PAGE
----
Straight or S shaped tone arms?

Matt_47

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#1
So I recently got a pair of used Numark TT500s which have interchangable tone arms.. At the moment i'm using straight ones just because thats what they were set up with when i bought them. Is it better/easier to mix with s shaped ones or straight ones? What's the difference?

Cheers
 
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#2
wont make any difference for mixing, the straight arms are meant to have better skip resistance. I had a numark ttx for a while but couldn't notice any difference at all between the two arms
 

SLow

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#5
Straight for scratching

S for sound quality

But the difference is so marginal it doesn't really matter.
 

Saint

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#7
Only been on straight arm decks once but im pretty sure its easier to rewind and move the vinyl about with s shaped. Got a bit more space over the vinyl.
 

Teddy

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#9
Straight arms can have greater tracking force than S-shaped tonearms, which is great for scratching. S-shaped tonearms are shaped such a way for a reason. The s-shape that gives the tonearm its name is angled so that the needle will fit in the record grooves at a better angle consistently. Straight tonearms also tend to wear out your vinyl somewhat faster than s-shaped tonarms (assuming all else is equal). The straight tonearm is not necessarily inferior. It's not like the s-shaped tonearms exist solely because of their nostalgic value.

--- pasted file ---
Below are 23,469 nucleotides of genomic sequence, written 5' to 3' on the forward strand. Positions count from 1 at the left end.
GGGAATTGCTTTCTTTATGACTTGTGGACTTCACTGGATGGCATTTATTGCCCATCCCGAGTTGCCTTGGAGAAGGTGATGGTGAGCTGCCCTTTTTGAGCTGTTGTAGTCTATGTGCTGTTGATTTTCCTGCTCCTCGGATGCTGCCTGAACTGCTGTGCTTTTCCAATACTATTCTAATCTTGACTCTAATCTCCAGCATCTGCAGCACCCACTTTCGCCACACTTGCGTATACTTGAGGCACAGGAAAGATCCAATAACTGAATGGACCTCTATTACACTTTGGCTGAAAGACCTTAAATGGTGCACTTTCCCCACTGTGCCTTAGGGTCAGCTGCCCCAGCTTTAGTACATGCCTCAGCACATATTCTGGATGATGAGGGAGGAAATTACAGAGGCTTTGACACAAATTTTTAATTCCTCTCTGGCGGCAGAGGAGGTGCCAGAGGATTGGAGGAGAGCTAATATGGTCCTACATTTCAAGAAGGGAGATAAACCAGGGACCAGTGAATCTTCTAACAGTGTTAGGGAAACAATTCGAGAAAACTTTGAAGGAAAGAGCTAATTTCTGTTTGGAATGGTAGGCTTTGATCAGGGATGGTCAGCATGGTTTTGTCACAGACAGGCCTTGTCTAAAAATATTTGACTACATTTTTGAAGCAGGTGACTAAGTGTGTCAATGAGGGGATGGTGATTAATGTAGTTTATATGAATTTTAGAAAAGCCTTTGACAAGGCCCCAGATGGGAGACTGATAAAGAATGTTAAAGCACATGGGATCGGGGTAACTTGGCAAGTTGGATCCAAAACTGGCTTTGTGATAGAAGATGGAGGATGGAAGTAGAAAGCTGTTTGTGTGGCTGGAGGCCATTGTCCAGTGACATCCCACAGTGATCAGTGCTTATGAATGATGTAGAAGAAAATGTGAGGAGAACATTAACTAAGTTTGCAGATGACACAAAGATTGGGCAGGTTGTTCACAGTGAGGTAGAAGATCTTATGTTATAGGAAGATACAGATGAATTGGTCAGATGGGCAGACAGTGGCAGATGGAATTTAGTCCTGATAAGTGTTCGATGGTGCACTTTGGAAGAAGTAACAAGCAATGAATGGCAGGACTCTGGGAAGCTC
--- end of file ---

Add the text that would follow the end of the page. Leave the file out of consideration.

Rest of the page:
Fortune^

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#10
Straight arms can have greater tracking force than S-shaped tonearms, which is great for scratching. S-shaped tonearms are shaped such a way for a reason. The s-shape that gives the tonearm its name is angled so that the needle will fit in the record grooves at a better angle consistently. Straight tonearms also tend to wear out your vinyl somewhat faster than s-shaped tonarms (assuming all else is equal). The straight tonearm is not necessarily inferior. It's not like the s-shaped tonearms exist solely because of their nostalgic value.
all true. if you have an s-shaped tone arm and want to scratch you can just change the angle of the cart on your headshell.
 
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